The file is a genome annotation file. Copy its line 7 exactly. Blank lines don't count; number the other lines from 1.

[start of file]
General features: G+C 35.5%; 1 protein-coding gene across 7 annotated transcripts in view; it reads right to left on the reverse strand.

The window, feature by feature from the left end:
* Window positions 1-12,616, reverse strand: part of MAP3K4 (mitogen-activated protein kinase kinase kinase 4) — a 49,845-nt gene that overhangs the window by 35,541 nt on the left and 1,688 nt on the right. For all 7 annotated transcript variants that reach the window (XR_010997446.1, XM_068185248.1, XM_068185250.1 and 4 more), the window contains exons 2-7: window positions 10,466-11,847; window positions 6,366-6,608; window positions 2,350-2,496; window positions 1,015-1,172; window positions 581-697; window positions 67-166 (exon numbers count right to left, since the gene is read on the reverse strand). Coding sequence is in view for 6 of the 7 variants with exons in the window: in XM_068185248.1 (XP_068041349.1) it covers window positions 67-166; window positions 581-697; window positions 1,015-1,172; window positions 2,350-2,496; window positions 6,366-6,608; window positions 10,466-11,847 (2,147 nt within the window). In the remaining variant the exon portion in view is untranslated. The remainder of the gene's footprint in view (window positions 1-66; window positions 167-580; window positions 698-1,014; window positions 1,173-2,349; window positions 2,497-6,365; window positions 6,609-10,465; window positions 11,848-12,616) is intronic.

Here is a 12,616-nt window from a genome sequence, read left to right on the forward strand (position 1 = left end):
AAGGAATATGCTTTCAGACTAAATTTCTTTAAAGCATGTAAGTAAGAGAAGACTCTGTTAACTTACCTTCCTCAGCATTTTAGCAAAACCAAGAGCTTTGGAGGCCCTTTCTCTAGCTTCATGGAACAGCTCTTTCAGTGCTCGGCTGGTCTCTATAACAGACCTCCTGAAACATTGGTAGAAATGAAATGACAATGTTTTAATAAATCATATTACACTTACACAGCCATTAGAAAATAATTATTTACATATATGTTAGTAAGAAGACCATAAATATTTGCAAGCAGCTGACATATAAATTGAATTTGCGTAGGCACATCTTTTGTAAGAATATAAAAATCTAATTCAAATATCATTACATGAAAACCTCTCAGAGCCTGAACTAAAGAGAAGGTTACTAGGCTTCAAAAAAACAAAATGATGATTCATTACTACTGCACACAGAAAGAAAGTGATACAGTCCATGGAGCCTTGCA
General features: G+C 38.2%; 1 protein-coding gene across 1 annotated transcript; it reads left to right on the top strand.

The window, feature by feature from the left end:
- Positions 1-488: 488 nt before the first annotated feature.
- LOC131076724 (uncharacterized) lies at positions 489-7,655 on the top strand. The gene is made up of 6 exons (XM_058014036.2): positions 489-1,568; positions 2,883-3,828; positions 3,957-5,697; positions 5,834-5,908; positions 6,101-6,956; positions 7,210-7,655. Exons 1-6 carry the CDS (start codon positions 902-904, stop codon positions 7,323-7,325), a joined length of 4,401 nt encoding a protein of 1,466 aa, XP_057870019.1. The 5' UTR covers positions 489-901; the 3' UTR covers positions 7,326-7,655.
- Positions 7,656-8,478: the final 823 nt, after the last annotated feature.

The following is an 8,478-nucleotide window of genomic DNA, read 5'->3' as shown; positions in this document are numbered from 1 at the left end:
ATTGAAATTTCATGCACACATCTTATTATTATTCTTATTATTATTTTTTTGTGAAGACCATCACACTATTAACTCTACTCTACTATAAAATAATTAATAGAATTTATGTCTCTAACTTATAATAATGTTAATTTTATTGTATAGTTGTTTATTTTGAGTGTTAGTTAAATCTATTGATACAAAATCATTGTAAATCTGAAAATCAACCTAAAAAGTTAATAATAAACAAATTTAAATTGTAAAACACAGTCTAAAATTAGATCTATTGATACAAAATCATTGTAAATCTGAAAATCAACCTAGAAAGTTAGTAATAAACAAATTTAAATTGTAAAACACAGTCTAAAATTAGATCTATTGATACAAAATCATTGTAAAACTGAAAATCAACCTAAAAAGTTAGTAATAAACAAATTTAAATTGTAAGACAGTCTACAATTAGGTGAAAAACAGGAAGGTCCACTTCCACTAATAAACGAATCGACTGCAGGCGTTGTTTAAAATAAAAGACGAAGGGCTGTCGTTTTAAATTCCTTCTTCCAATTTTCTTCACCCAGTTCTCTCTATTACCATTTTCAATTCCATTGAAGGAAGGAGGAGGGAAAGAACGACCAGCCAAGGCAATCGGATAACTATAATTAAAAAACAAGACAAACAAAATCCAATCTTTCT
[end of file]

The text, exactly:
The window, feature by feature from the left end: